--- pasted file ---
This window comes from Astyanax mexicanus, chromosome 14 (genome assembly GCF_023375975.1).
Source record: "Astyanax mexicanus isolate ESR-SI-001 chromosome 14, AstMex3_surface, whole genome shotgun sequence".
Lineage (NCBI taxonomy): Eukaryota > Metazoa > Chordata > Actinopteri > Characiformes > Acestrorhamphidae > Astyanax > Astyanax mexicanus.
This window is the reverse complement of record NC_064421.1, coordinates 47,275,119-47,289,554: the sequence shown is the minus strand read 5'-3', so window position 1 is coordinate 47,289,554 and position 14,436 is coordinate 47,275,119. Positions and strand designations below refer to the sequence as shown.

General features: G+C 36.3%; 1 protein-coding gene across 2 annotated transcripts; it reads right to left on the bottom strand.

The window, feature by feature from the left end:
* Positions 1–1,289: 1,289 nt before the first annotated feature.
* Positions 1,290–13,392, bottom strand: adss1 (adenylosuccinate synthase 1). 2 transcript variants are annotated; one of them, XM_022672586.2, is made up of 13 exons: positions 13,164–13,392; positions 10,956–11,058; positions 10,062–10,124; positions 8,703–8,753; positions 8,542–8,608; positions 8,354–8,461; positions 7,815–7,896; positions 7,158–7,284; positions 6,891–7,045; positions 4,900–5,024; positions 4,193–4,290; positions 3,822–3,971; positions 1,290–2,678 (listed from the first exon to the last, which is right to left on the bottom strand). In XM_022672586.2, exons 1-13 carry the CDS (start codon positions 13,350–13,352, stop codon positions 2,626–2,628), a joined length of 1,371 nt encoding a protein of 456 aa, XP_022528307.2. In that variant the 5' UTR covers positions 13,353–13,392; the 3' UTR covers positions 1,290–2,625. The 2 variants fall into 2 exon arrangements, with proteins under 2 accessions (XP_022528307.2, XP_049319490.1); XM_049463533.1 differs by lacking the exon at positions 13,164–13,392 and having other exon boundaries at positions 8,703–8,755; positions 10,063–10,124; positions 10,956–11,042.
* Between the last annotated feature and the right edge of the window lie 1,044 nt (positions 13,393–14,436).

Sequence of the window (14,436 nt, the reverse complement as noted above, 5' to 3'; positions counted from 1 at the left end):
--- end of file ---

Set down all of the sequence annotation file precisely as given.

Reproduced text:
This window comes from Astyanax mexicanus, chromosome 14 (genome assembly GCF_023375975.1).
Source record: "Astyanax mexicanus isolate ESR-SI-001 chromosome 14, AstMex3_surface, whole genome shotgun sequence".
Lineage (NCBI taxonomy): Eukaryota > Metazoa > Chordata > Actinopteri > Characiformes > Acestrorhamphidae > Astyanax > Astyanax mexicanus.
This window is the reverse complement of record NC_064421.1, coordinates 47,275,119-47,289,554: the sequence shown is the minus strand read 5'-3', so window position 1 is coordinate 47,289,554 and position 14,436 is coordinate 47,275,119. Positions and strand designations below refer to the sequence as shown.

General features: G+C 36.3%; 1 protein-coding gene across 2 annotated transcripts; it reads right to left on the bottom strand.

The window, feature by feature from the left end:
* Positions 1–1,289: 1,289 nt before the first annotated feature.
* Positions 1,290–13,392, bottom strand: adss1 (adenylosuccinate synthase 1). 2 transcript variants are annotated; one of them, XM_022672586.2, is made up of 13 exons: positions 13,164–13,392; positions 10,956–11,058; positions 10,062–10,124; positions 8,703–8,753; positions 8,542–8,608; positions 8,354–8,461; positions 7,815–7,896; positions 7,158–7,284; positions 6,891–7,045; positions 4,900–5,024; positions 4,193–4,290; positions 3,822–3,971; positions 1,290–2,678 (listed from the first exon to the last, which is right to left on the bottom strand). In XM_022672586.2, exons 1-13 carry the CDS (start codon positions 13,350–13,352, stop codon positions 2,626–2,628), a joined length of 1,371 nt encoding a protein of 456 aa, XP_022528307.2. In that variant the 5' UTR covers positions 13,353–13,392; the 3' UTR covers positions 1,290–2,625. The 2 variants fall into 2 exon arrangements, with proteins under 2 accessions (XP_022528307.2, XP_049319490.1); XM_049463533.1 differs by lacking the exon at positions 13,164–13,392 and having other exon boundaries at positions 8,703–8,755; positions 10,063–10,124; positions 10,956–11,042.
* Between the last annotated feature and the right edge of the window lie 1,044 nt (positions 13,393–14,436).

Sequence of the window (14,436 nt, the reverse complement as noted above, 5' to 3'; positions counted from 1 at the left end):